Studies confirm that this proton pump inhibitor in patients taking low-dose aspirin or NSAIDs is highly effective in preventing upper GI ulcers or bleeding.
Two studies confirm that the proton pump inhibitor (PPI) rabeprazole is highly effective in preventing upper GI ulcers or bleeding in patients taking low-dose aspirin (ASA) or NSAIDs. Researchers from Hong Kong and Japan reported on their pair of well-designed randomized studies at Digestive Disease Week 2014 in Chicago.
An aspirin study conducted by Chan and colleagues at Chinese University of Hong Kong and Osaka City University in Japan went beyond others that simply demonstrate that protective concurrent antacid treatment prevents ulceration. Here the end point was the more serious consequence of bleeding. Of note, the aspirin study found that rabeprazole and famotidine are equally protective.
The other study was a 12-week, double-blind, randomized, placebo-controlled trial in patients who had osteoarthritis, rheumatoid arthritis, or other musculoskeletal pain and required regular use of NSAIDs and tested negative for Helicobacter pylori. Patients were excluded if they had a history of GI bleeding in the previous year; had previous gastric or duodenal surgery, erosive esophagitis, or gastric outlet obstruction; used cyclooxygenase-2 inhibitors, anticoagulants, dual antiplatelet therapy, disease-modifying antirheumatic drugs, or corticosteroids (dose equivalent of prednisolone/prednisone, more than 10-mg daily stable dose); or regularly used gastroprotective agents (more than 3 days per week).
Participants were randomized to rabeprazole, 20 mg once daily, or placebo. The primary end point was the 12-week cumulative incidence of gastric/duodenal ulcer, more than 10 erosions, or severe dyspepsia. Ninety-nine patients completed the trial (49 rabeprazole, 50 placebo) and underwent esophagogastroduodenoscopy. The demographic characteristics of the two groups were comparable. Eight patients (16%) receiving rabeprazole and 19 (38%) receiving placebo met the criteria for the primary end point (odds ratio = 0.318; 95% CI, 0.123-0.822; P = .015).
The investigators concluded that rabeprazole is effective in preventing dyspepsia and gastroduodenal injury associated with NSAIDs. The risk of bleeding observed in patients who did not receive rabeprazole was more than twice as great as in those who did.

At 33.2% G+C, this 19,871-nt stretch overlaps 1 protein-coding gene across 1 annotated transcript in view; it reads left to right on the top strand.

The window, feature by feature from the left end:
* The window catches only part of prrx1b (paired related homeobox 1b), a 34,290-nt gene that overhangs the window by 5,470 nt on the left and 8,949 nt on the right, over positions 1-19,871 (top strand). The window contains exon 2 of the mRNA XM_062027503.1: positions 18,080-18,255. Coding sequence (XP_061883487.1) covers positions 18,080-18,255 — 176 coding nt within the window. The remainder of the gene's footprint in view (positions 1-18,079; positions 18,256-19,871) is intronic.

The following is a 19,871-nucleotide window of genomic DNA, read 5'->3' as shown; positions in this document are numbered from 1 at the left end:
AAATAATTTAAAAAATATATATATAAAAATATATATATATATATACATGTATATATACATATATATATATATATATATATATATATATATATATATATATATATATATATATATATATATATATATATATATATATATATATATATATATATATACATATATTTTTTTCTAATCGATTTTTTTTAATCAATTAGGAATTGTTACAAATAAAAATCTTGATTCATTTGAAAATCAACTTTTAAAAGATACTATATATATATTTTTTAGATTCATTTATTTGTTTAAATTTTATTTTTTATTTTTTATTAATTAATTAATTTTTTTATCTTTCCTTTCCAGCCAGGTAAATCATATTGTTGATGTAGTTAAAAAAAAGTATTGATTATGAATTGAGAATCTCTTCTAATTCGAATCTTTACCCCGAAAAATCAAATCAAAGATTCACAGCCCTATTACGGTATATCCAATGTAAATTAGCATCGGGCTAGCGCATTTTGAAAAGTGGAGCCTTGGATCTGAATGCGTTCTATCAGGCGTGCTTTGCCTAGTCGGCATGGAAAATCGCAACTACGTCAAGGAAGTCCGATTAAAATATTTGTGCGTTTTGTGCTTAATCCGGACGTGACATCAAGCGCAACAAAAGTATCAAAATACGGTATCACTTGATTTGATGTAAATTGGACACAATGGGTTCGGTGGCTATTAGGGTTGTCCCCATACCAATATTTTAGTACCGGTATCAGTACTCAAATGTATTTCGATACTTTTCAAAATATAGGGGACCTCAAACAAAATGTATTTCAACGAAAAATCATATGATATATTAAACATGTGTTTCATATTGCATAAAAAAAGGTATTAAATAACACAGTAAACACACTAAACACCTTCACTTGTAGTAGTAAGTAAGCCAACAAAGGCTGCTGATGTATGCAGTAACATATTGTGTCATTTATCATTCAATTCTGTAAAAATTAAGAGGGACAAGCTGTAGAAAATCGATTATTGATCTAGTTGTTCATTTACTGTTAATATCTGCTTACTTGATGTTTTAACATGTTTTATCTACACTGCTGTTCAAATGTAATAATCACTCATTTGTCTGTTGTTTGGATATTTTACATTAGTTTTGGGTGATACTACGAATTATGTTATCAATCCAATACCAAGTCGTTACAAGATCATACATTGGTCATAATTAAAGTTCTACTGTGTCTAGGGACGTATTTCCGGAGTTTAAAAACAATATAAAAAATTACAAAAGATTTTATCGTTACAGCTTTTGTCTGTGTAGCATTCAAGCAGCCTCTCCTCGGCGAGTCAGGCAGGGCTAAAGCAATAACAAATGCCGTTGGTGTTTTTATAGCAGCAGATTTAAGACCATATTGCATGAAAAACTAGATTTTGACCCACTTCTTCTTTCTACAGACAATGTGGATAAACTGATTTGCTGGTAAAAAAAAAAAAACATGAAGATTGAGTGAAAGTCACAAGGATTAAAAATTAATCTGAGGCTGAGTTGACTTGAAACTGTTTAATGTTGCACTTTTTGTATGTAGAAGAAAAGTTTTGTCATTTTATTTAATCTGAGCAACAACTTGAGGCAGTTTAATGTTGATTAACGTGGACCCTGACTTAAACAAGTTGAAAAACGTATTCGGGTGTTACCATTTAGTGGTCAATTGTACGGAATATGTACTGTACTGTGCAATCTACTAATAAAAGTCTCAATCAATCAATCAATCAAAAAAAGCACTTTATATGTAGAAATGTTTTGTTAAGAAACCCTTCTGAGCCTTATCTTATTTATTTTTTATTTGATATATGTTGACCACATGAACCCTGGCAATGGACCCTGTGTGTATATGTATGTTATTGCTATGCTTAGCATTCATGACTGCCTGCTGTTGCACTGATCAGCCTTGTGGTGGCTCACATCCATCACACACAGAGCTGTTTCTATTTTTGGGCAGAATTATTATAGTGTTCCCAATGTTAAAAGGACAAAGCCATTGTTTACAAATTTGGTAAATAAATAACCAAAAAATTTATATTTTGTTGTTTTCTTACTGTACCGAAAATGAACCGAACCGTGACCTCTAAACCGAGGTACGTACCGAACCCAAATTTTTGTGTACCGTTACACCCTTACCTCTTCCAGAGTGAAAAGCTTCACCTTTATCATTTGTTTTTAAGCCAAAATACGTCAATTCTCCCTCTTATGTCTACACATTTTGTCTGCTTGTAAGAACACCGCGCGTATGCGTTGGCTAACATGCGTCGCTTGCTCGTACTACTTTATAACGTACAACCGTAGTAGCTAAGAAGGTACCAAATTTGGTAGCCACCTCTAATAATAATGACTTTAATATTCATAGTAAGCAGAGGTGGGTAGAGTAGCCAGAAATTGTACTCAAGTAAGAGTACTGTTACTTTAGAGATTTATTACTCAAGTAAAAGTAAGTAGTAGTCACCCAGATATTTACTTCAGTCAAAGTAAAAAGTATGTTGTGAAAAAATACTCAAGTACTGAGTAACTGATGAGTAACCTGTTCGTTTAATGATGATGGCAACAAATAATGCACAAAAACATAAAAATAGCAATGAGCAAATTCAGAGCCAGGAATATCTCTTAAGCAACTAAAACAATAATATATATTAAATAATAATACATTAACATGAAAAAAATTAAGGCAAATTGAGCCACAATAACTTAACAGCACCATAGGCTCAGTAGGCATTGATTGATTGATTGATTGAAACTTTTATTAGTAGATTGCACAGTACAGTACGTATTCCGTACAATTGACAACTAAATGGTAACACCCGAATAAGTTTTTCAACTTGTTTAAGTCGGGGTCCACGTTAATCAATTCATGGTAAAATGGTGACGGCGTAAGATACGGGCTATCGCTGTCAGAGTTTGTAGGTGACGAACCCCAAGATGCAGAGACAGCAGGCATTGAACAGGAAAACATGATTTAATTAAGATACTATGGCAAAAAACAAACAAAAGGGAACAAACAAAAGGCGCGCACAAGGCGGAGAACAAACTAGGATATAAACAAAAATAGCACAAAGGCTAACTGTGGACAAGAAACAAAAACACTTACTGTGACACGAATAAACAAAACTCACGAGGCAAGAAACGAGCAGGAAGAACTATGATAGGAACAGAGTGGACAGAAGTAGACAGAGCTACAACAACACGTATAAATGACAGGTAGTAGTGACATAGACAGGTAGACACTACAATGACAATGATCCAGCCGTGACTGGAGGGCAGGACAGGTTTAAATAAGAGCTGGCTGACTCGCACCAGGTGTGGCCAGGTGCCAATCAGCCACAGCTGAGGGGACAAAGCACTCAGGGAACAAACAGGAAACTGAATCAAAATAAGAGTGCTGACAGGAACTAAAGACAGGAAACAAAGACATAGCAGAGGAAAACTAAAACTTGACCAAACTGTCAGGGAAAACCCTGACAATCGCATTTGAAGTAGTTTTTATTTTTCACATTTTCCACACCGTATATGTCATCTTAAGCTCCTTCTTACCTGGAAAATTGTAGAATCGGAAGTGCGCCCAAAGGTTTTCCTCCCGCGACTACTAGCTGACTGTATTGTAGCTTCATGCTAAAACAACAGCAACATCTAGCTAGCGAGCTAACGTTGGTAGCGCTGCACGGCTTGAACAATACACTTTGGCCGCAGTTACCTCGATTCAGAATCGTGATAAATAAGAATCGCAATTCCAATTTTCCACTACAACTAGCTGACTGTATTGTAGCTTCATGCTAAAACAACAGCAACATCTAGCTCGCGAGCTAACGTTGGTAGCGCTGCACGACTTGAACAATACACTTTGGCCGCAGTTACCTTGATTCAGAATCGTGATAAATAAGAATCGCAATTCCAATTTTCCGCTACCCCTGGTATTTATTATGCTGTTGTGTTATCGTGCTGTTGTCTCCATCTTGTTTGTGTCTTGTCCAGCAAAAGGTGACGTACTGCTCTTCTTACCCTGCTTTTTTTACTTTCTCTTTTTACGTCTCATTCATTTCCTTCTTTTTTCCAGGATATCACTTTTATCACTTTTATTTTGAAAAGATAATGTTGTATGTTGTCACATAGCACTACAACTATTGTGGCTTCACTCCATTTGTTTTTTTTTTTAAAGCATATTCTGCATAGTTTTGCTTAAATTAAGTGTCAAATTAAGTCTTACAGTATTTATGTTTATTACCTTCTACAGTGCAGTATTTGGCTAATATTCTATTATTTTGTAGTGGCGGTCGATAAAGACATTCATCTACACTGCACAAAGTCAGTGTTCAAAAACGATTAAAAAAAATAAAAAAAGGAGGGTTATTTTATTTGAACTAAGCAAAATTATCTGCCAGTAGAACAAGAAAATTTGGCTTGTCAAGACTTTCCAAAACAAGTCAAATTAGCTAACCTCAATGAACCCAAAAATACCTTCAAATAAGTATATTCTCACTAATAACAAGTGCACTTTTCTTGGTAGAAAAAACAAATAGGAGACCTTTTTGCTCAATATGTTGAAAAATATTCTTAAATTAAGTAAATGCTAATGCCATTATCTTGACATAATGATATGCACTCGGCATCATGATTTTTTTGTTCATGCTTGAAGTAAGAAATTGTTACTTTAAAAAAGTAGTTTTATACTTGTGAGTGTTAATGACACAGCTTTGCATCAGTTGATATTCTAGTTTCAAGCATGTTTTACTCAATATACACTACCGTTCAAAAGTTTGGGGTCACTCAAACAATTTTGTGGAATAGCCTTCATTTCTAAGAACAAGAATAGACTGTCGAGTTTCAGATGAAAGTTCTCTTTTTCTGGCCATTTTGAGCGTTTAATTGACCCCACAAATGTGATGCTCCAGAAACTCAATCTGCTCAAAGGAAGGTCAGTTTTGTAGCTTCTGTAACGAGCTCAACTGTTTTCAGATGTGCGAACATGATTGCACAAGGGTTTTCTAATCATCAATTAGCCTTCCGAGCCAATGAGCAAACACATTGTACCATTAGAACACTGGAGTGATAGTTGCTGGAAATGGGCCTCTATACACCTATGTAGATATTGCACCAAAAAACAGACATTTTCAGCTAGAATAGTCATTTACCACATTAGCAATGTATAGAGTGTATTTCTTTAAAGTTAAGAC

The aspirin study went further still, comparing rabeprazole with the histamine-2 receptor antagonist (H2RA) famotidine in preventing recurrent upper GI bleeding in a 12-month, double-blind, randomized trial involving 163 Helicobacter-negative patients taking 80 mg of ASA daily. After healing of the initial ulcer, patients were assigned to receive 20 mg of rabeprazole once daily (84 patients) or 40 mg of famotidine once daily (79 patients) for 12 months or until recurrent bleeding occurred. Endoscopy was repeated if they developed symptoms of recurrent GI bleeding, had a drop in hemoglobin level of more than 2 g/dL, withdrew early because of severe dyspepsia, or completed 12 months of follow-up.
The primary end point was recurrent upper GI bleeding as determined by an independent adjudication committee. Secondary end points included recurrent endoscopic ulcers or multiple erosions (more than 10) at 12 months and lower GI bleeding.
Fifteen patients terminated early for suspected recurrent bleeding (9 in the PPI rabeprazole group and 6 in the famotidine group). The adjudication committee confirmed that 1 patient (1.2%) in the rabeprazole group and 3 (3.8%) in the famotidine group had recurrent upper GI bleeding (P = .29). Eight patients (9.5%) receiving rabeprazole and 3 (3.8%) receiving famotidine had lower GI bleeding (P = .17). At 12 months, recurrent endoscopic ulcers/multiple erosions were found in 6 patients (7.1%) receiving rabeprazole and 7 (8.9%) receiving famotidine (P = .62). Among ASA users with a history of upper GI bleeding, this analysis did not show a significant difference in recurrent upper GI bleeding between patients receiving rabeprazole and those receiving famotidine.
The studies clearly show that this particular PPI is effective in reducing GI bleeding in patients receiving NSAIDs or aspirin. But, interestingly, rigorous study cannot demonstrate a difference between the PPI and an old-reliable H2RA, famotidine.